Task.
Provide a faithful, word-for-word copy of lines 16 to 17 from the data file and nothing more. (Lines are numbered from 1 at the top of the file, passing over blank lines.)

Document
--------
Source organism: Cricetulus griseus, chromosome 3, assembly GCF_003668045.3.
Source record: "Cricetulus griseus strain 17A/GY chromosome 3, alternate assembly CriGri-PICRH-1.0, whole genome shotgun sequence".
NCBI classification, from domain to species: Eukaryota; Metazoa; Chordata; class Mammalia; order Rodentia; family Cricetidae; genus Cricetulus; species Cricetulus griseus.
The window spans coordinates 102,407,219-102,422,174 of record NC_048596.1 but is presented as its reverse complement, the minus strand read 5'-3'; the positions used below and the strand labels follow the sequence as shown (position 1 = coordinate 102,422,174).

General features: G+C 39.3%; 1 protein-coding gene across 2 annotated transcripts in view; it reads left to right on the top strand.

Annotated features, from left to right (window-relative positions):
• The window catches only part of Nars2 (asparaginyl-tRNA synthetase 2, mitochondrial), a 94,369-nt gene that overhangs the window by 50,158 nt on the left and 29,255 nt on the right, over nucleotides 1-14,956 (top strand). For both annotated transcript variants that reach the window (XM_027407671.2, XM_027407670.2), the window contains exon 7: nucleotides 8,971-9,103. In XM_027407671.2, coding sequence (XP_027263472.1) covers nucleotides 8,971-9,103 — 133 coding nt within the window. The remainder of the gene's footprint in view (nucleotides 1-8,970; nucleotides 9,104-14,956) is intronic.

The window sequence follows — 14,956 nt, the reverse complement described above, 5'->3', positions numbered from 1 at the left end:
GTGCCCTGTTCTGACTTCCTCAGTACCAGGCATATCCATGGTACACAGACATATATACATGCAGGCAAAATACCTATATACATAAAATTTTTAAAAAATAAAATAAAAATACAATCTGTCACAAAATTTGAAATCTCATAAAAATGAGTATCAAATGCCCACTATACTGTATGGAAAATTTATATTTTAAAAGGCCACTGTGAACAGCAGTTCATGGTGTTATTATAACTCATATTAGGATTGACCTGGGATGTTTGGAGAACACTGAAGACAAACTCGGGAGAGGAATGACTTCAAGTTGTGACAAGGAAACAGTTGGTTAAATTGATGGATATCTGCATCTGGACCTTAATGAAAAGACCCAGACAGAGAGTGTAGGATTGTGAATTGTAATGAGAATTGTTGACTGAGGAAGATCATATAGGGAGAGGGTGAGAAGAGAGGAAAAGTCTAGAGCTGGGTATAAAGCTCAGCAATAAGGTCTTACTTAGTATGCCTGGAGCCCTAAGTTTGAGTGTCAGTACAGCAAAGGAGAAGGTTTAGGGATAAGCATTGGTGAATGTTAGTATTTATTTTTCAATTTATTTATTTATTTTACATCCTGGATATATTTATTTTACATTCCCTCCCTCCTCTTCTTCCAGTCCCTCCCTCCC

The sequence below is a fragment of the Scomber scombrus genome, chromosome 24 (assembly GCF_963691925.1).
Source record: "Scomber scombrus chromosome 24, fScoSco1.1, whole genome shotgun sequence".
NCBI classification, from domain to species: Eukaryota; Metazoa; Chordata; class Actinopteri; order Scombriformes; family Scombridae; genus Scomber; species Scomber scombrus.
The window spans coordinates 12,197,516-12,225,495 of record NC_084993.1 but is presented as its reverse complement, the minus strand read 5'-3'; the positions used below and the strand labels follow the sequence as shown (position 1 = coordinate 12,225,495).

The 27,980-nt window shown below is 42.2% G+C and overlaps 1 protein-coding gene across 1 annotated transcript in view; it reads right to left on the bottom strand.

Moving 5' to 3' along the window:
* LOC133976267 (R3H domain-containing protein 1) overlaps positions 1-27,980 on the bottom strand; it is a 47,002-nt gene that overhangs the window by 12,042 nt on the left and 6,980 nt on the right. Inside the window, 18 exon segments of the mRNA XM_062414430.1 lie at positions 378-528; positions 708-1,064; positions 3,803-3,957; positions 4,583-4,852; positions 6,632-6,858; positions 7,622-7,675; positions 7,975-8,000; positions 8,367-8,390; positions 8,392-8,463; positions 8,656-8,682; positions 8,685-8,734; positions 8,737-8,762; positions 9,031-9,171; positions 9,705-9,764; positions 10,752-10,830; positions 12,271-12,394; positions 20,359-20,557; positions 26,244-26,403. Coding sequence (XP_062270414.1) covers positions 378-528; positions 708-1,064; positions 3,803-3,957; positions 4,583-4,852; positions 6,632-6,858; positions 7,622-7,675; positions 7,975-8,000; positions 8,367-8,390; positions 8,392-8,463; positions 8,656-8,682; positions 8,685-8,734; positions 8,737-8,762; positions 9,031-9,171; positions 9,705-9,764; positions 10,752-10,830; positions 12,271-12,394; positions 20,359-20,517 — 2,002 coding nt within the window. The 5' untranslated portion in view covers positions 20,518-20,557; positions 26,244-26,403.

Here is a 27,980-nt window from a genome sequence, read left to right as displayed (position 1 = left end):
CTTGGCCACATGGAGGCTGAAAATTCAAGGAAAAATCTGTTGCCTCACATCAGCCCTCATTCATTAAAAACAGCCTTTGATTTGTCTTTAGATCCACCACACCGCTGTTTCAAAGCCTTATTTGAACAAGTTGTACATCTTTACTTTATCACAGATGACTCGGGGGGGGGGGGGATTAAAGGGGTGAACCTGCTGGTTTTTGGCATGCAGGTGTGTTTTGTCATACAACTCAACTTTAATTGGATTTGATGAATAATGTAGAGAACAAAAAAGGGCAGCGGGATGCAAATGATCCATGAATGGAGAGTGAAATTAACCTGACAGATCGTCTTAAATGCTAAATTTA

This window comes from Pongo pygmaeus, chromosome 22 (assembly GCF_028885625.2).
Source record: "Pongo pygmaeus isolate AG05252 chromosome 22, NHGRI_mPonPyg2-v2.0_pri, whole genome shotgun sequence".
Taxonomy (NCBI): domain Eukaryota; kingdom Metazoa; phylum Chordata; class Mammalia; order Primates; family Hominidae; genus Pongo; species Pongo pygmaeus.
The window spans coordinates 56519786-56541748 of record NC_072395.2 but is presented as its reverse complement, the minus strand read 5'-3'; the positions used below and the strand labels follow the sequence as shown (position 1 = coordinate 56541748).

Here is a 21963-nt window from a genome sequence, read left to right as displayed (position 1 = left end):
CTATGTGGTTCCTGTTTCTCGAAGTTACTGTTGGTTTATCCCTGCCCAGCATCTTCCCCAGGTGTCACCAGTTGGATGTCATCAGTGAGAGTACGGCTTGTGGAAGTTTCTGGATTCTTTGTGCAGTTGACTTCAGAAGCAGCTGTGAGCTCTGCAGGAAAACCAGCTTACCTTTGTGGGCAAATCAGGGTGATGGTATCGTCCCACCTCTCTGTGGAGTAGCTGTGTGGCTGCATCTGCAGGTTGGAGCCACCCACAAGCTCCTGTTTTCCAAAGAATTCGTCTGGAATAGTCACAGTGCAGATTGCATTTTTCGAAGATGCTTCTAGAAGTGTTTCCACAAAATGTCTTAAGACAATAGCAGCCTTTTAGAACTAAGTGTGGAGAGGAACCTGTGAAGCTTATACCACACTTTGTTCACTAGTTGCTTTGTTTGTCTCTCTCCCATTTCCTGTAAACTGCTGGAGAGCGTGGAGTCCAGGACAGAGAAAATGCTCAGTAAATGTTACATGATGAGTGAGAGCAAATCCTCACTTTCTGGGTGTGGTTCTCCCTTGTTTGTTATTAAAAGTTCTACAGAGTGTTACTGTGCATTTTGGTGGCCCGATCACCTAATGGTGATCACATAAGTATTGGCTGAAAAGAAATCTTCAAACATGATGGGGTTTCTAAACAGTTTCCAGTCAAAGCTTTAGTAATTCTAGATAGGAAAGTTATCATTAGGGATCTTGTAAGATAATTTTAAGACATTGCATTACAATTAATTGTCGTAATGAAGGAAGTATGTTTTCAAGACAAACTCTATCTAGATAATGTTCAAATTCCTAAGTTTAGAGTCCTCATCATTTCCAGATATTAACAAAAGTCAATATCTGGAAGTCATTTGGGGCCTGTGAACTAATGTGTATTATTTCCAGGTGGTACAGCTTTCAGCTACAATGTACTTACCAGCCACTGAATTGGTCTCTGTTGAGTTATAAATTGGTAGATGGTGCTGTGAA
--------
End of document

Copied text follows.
* LOC133976267 (R3H domain-containing protein 1) overlaps positions 1-27,980 on the bottom strand; it is a 47,002-nt gene that overhangs the window by 12,042 nt on the left and 6,980 nt on the right. Inside the window, 18 exon segments of the mRNA XM_062414430.1 lie at positions 378-528; positions 708-1,064; positions 3,803-3,957; positions 4,583-4,852; positions 6,632-6,858; positions 7,622-7,675; positions 7,975-8,000; positions 8,367-8,390; positions 8,392-8,463; positions 8,656-8,682; positions 8,685-8,734; positions 8,737-8,762; positions 9,031-9,171; positions 9,705-9,764; positions 10,752-10,830; positions 12,271-12,394; positions 20,359-20,557; positions 26,244-26,403. Coding sequence (XP_062270414.1) covers positions 378-528; positions 708-1,064; positions 3,803-3,957; positions 4,583-4,852; positions 6,632-6,858; positions 7,622-7,675; positions 7,975-8,000; positions 8,367-8,390; positions 8,392-8,463; positions 8,656-8,682; positions 8,685-8,734; positions 8,737-8,762; positions 9,031-9,171; positions 9,705-9,764; positions 10,752-10,830; positions 12,271-12,394; positions 20,359-20,517 — 2,002 coding nt within the window. The 5' untranslated portion in view covers positions 20,518-20,557; positions 26,244-26,403.

Here is a 27,980-nt window from a genome sequence, read left to right as displayed (position 1 = left end):